Gunplay feat. Gunplay: The Gunplay Interview
The first time I caught wind of Gunplay was back in 2010. I was at a house party and a drunk friend of mine was raving about the manic Florida rapper with the wild dreaded mane—not for his deft and aggressive rhymes, but for his cavalier approach to snorting cocaine. Because I only vaguely recognized the MC as one of Rick Ross’s Maybach Music Group hangers-on, my friend took it upon himself to drag me away from the party and give me a crash course in videos of the light-skinned MC getting knocked the fuck out, snorting heaps of blow in front of cops in Colombia, and generally acting like a some kind of ghetto Steve-O hopped up on coke and wreaking havoc. I was pretty impressed, probably because I have an affinity for maniacs. But what in the world did all of that have to do with rapping?
It wasn’t until this February, almost two years later, that I began to understand Gunplay as an artist rather than a sideshow. It was his closing verse on Kendrick Lamar’s superb track “Cartoon and Cereal” that grabbed me by the neck and pulled me into his world. When I heard him spit the lines, “No cameras, no lights, just pain/ Mama how much trauma can I sustain?” I knew there was more to Gunplay than just wilding out, even though his raucous and frenzied charisma is big part of his appeal.
Gunplay’s combination of craziness and consciousness has made him one of the most engaging figures to emerge in hip-hop. The unabashed junky has continued to up the ante on both fronts, dropping the stellar mixtape 106 & Snort while falling into even more controversy by doing things like brawling with five thugsfrom 50 Cent’s entourage at this fall’s BET Music Awards.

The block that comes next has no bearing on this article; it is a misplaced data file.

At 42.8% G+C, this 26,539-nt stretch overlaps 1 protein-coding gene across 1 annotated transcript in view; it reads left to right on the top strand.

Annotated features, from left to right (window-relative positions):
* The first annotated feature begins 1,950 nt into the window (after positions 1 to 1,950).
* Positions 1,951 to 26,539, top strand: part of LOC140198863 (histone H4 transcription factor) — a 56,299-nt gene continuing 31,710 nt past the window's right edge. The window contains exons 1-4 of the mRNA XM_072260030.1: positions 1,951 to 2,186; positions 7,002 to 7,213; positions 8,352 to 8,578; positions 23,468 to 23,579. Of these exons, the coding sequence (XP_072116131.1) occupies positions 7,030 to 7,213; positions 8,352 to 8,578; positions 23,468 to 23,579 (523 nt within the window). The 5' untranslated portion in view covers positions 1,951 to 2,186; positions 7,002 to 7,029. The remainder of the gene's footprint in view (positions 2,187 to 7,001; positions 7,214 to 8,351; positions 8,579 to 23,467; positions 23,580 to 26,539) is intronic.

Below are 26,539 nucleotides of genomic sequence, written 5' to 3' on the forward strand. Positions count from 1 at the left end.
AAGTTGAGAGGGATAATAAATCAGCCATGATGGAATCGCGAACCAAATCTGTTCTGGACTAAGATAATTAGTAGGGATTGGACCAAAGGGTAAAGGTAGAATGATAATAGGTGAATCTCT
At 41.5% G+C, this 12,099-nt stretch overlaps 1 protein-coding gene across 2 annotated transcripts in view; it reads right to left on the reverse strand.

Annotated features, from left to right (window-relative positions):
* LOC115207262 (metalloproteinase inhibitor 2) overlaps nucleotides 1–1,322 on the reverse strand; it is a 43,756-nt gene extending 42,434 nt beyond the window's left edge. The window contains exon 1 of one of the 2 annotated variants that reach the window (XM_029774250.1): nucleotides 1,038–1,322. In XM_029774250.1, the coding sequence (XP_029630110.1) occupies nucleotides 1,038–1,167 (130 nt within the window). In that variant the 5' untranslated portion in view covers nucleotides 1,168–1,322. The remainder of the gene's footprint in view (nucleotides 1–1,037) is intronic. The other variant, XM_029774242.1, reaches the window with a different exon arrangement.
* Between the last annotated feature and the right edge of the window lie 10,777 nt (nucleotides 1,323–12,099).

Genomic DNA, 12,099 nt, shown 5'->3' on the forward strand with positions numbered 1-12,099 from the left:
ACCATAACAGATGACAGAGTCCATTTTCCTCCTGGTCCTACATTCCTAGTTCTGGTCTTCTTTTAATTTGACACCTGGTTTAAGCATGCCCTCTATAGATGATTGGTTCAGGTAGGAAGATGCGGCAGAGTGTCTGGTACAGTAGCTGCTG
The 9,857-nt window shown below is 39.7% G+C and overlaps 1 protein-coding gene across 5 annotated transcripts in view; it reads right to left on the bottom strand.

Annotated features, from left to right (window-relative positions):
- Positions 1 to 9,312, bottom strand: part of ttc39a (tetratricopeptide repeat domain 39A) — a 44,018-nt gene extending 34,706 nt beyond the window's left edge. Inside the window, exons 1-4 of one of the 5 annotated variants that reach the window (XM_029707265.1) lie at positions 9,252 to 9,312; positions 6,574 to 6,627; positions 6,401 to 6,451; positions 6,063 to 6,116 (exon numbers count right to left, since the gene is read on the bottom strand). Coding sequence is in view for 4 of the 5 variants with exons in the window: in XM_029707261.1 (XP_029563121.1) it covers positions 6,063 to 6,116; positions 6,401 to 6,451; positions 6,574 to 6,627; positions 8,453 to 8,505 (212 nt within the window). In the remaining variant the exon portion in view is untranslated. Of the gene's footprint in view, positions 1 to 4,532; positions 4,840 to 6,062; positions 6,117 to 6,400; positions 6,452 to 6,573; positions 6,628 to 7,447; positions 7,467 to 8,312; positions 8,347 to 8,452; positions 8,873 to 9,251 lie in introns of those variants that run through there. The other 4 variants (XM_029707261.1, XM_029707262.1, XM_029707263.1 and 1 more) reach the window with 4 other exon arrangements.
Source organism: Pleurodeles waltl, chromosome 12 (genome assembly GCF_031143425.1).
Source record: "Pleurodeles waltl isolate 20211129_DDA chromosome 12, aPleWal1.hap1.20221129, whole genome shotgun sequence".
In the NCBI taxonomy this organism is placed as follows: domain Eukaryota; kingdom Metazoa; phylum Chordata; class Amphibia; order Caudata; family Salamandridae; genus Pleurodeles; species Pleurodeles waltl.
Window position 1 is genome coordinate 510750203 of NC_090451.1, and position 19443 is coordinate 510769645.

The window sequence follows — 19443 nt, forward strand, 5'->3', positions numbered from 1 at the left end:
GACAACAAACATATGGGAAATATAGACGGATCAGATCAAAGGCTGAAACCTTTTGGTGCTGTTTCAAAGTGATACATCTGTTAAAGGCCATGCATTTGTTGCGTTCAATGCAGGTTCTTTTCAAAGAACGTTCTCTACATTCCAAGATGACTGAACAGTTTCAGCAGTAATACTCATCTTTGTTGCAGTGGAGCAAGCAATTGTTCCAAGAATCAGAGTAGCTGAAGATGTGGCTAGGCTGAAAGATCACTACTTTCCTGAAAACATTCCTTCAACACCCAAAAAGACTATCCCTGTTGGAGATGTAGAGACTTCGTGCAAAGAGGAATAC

Right now, things are coming to a head for Gunplay. As he readies Medellin—his highly anticipated major-label debut for Def Jam, due out next spring—he also faces serious jail time for a laundry lists of criminal charges. This reality check makes me wonder whether the fire that has helped put him at the precipice of superstardom could also destroy him. Not only would a stint in prison likely derail his ascent to the heights of the hip-hop game, it would also leave his eight-year-old son without a father.
I called the rapper, whose real name is Richard Morales Jr., last week while he was on house arrest in Florida for allegedly attacking and robbing his accountant back in April. We ended up talking a lot about death, because with all the drug abuse and violent incidents, he’s been banging on heaven’s door lately. I really hope he can get himself together, slow down on the white girl, and fulfill his musical potential—even if that means we get fewer funny World Star Hip-Hop videos.
VICE: Hey man. Is everything all right? How’s house arrest?
Gunplay: Yeah, I’m making it do what it do. I’m still working and I’m on that Black Ops 2, perfecting my skills. It’s cool, but I can’t wait to test the turf on the road again.
So, what is it like being Gunplay? Do you feel like you have to act crazy all the time because that is your persona?
Gunplay is really me. What you see is what you get. I’ve got my chill days and I’ve got my turned-up days. But I’m mostly chill. You all just catch me when I’m wilding out.
So, the way you acted at Six Flags is how you are around your son?
Well, you have to separate Gunplay from Richard Morales. That’s what I’ve been doing, lately. Trying to separate my music from my real life. You can get caught up in character.
How did having a son impact the way you look at the world?
Once you know you’ve got a mouth to feed and someone to take care of who is depending on you, you go a little harder to try and get the money. Sometimes you do the wrong things to get it. I’ve been trying to balance my career, get the money, and not go to jail in the meantime.